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How does Shakespear create tension In Act 3 Scene 1 - Romeo and Juliet

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Romeo and Juliet How does Shakespeare create tension in Act 3 scene 1? Romeo and Juliet; an Elizabethan play and quite possibly Shakespeare's most renowned; a tale of love and a catastrophic tale of tragedy. Even the title itself when mentioned sets off an image of romance, but what exactly is it that makes this so special? The dramatic devices used by Shakespeare himself are particularly interesting. Act III scene I itself is considered to be the main turning point of the play. Mood is an important aspect in a play like this, especially considering the genre of the play (a tragedy). A tragedy is a type of play characterized by the representation and dramatic management of misfortune, disasters, and/or the death of the main characters. It will normally achieve such with an unexpected twist or similar. The mood of a play relates mainly to the way it plays with the emotions of an audience, and with this being a tragedy there will be an expected negative outcome and certain techniques to achieve this. For example, dramatic irony; this is when the audience know something that the characters in a particular scene don't. This occurs on a few occasions, like when the audience know how Romeo and Juliet are wedded together from a previous scene and when Romeo says to Tybalt "and so, good Capulet, which name I tender as dearly as my own..." ...read more.


Next is when Mercutio fights Tybalt and is fatally wounded when Romeo intervenes; this literally peaks the anxiety levels, leaving thoughts racing through the audiences minds as to what will happen next etc. and finally when Benvolio gives an account of events to the Prince, who banishes Romeo from the city of Verona. There is a chaotic feel during this scene, when acted out in a theatre the characters would be running on and off the stage wildly to show the panic of the situation. The fact that it is the scene following the happy turnout for Romeo and Juliet (their wedding) the Peripateia comes as a shock to the audience. As well as this, at the end of the scene when Prince says "immediately we do exile him hence," leave the entire scene at what could be described as a cliff-hanger. The effects of this obvious, it would shock the audience and leave them definitely in suspense, waiting to see what will happen in the following scene. In this scene Shakespeare uses many language devices, this to create tension as well. Even from the beginning the characters hint that bad is to happen, an example being how Benvolio (who is normally the who goes out looking for the fight) says and almost pleads of Mercutio that they should leave as the Capulet's are near in order to avoid a fight. ...read more.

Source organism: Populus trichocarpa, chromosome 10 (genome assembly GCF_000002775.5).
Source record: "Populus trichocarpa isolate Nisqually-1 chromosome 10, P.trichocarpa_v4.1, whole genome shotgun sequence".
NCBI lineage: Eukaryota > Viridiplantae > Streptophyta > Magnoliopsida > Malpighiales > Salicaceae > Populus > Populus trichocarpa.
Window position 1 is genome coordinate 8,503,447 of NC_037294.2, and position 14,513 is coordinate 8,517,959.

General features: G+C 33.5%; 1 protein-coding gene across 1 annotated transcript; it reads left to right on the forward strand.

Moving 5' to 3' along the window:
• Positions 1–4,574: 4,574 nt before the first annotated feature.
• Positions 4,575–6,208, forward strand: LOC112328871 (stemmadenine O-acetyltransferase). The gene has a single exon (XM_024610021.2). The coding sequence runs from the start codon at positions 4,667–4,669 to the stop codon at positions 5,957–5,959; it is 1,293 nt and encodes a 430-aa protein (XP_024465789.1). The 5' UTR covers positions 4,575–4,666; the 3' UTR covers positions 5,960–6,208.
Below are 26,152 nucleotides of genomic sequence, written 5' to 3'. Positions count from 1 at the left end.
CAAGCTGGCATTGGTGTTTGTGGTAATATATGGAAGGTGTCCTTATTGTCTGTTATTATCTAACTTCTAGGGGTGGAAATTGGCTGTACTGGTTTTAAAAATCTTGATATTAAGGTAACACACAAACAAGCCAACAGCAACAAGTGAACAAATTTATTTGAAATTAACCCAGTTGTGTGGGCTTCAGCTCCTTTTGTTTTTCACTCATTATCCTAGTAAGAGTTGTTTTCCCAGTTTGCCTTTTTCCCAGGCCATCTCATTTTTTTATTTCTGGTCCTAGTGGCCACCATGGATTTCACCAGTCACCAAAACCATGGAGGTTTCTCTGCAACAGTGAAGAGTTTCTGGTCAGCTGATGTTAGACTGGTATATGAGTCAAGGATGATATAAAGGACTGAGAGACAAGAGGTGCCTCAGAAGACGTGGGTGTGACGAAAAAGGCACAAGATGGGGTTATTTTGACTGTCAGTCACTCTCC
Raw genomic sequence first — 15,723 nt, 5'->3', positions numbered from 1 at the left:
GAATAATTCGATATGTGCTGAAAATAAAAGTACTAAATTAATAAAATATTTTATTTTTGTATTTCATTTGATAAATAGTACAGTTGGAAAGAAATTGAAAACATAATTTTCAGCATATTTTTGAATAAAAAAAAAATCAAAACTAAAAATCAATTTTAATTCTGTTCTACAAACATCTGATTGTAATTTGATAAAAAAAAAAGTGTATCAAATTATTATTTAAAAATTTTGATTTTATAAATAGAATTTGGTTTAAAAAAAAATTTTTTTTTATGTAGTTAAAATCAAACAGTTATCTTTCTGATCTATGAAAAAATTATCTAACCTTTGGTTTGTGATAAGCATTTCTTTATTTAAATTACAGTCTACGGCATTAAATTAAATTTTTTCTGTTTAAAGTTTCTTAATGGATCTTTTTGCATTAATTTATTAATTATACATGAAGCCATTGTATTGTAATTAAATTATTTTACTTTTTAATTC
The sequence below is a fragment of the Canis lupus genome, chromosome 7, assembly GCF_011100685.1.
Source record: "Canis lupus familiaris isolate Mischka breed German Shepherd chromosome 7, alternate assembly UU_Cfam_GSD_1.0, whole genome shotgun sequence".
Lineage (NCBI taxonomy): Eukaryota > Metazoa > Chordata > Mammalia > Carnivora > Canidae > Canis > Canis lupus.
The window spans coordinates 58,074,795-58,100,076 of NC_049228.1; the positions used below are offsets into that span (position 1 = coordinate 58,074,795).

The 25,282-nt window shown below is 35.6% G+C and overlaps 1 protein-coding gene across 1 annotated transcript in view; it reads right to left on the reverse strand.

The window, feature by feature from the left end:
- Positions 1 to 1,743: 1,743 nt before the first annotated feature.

This is made all the worse as Romeo comes from one of the rich high class families of Verona. But Tybalt gets it back from Mercutio with many threats "alla stoccata" however this was only something said to challenge him. Certainly the most effective line in the scene is "a plague on both your houses" said as Mercutio's last words; this is for two reasons, first the impact of the line, a plague being a strong word in itself meaning in this case 'a curse.' The audience know this may come back round and affect the families, coming back into dramatic irony. And secondly, it poses the question 'will Mercutio live or die?' however it may make the scene slightly more predictable in some cases and less of a surprise as the twists unroll. Now to end with a conclusion to the original question; how does Shakespeare create tension in Act 3 scene 1? The dramatic techniques are certainly presentadding to the tension of the scene. Act 3 scene 1 harvests maybe some of the most important events of the play, which have been executed to the highest degree by Shakespeare in this re-write of the story in Arthur Brooke's poem. The feel and ambience of the play, fools around with the audiences minds with suspense, pure anticipation as to what will occur next. The play itself and especially this scene seem to portray a series of unfortunate events, one thing leading to another and the mistakes mounting up. ...read more.

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